A team of scientists have identified 15 new genes that control the shape of our face. Previously, scientists had focused on specific facial features, like the distance between a person's eyes or the width of their mouth, and then identified genes corresponding to the feature.
While the technique was effective, the results were limited because only a small set of features were selected and tested.
In the new study, published in Nature Genetics, the researchers adopted a different approach which "doesn't focus on specific traits".
They identified 15 locations in the DNA that are active like a human face that develops in the womb.
Seven of the 15 identified sections of the human genome are linked to the nose.
"A skull doesn't contain any traces of the nose, which only consists of soft tissue and cartilage," said lead author Peter Claes from (KU Leuven) in Belgium.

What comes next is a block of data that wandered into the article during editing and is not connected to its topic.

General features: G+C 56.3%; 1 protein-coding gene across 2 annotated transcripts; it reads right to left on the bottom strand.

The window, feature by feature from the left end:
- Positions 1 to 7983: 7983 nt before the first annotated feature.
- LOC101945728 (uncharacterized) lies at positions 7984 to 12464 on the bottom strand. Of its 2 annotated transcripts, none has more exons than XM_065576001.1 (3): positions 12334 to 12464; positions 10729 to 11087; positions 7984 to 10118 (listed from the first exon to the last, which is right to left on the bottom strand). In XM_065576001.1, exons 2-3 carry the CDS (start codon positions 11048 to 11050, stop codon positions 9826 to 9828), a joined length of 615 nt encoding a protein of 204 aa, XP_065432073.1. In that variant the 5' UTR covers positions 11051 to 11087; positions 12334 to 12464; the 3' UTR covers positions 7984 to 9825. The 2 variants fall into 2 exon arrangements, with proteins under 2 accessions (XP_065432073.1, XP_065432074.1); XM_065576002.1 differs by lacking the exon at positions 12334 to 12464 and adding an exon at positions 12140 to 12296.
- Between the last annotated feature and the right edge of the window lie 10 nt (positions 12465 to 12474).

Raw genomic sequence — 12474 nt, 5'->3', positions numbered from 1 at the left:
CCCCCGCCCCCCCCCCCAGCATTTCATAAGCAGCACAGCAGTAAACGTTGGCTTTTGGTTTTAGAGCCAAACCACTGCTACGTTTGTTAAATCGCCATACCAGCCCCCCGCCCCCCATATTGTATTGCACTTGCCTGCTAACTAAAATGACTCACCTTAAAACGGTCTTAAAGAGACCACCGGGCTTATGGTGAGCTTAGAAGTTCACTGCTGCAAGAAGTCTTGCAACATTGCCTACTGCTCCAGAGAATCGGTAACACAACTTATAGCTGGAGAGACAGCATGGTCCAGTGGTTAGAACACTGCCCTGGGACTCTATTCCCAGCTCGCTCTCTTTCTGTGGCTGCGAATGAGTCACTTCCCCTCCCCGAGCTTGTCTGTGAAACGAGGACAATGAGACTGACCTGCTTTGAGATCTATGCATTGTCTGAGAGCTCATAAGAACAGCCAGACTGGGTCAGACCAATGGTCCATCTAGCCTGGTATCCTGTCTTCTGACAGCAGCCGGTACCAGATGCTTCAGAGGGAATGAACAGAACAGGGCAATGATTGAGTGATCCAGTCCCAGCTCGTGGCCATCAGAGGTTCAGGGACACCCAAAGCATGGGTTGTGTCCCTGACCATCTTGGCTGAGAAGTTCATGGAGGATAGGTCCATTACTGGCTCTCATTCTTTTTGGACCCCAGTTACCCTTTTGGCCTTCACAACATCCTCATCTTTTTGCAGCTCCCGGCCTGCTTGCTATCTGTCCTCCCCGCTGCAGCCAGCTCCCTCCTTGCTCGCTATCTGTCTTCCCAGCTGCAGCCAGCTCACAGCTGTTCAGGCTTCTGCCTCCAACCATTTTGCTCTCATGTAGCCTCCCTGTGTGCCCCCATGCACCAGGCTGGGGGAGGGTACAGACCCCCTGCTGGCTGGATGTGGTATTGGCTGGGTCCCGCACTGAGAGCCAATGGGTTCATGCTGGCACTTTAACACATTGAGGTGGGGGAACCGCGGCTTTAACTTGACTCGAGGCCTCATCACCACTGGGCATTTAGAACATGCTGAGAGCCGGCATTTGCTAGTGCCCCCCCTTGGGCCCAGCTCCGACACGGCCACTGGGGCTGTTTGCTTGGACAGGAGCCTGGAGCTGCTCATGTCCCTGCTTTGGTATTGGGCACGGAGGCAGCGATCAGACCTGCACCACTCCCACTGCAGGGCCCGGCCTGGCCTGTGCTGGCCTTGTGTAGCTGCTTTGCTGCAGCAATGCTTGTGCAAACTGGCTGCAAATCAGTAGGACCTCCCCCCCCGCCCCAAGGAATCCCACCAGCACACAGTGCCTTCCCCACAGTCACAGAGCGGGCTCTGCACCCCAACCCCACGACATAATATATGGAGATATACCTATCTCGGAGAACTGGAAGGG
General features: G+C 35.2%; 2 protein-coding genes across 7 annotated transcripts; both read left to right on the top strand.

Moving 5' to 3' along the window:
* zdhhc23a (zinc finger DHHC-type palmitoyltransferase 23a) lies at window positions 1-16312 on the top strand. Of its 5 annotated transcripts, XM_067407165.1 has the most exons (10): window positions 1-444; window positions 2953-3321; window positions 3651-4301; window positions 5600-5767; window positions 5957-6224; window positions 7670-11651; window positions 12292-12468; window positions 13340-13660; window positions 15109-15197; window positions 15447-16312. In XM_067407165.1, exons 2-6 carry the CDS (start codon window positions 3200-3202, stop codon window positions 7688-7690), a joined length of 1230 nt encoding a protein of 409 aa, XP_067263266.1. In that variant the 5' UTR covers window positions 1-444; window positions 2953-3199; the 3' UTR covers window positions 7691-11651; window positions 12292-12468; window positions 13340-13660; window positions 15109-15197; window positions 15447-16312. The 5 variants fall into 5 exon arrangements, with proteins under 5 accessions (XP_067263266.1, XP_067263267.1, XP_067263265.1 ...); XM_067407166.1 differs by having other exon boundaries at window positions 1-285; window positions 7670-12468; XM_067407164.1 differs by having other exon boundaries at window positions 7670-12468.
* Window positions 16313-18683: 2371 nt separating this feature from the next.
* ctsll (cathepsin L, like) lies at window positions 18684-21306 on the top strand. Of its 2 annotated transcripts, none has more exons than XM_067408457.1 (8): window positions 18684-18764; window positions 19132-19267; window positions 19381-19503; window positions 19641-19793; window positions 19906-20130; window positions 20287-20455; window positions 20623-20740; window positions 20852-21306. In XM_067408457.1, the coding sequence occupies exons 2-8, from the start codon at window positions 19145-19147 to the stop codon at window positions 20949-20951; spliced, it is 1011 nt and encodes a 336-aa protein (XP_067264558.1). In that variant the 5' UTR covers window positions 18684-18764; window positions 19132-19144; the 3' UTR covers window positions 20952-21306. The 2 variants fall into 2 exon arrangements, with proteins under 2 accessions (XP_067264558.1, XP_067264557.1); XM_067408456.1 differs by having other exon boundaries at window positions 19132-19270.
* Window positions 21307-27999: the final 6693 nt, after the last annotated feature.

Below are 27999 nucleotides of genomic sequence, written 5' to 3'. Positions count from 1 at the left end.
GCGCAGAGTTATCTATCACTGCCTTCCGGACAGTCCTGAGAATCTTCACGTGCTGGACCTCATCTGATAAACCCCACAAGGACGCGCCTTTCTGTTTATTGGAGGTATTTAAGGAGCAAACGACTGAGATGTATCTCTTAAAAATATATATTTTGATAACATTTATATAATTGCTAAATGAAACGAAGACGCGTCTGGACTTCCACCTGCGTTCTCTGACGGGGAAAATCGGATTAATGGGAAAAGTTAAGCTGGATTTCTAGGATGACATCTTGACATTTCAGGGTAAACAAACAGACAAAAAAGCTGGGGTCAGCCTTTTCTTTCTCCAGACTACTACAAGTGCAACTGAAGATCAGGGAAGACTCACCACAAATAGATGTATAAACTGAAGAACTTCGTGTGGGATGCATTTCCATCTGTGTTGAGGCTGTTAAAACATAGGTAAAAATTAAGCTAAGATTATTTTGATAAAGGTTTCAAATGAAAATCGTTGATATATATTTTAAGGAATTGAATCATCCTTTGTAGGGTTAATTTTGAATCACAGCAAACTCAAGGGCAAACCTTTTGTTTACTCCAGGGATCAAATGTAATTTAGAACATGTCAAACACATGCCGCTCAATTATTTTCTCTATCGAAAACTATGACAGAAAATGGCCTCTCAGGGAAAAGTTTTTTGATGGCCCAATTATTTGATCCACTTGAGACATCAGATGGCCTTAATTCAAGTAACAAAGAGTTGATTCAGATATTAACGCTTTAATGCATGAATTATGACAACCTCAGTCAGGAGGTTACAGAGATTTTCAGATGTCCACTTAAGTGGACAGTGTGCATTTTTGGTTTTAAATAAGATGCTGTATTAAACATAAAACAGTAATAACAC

"Therefore, when forensic scientists want to reconstruct a face on the basis of a skull, the nose is the main obstacle. If the skull also yields DNA, it would become much easier in the future to determine the shape of the nose," Claes added.
The team complied a database with 3D images of faces, which was coupled with the person's full genome.
Each face was automatically sub-divided into smaller modules, which were then examined for any link with the locations in the DNA.
"This modular division technique made it possible for the first time to check for an unprecedented number of facial features," Claes added.
Although scientists would not be able to predict a correct and complete face on the basis of DNA anytime soon, the new approach may help doctors in reconstructive surgery of the skull and face.
It may also help forensic examiners to sketch a perpetrator's face on the basis of DNA retrieved from a crime scene.
Moreover, the same novel technology can "provide genetic insight into the shape and functioning of our brain, as well as in neurodegenerative diseases such as Alzheimer's", Claes said.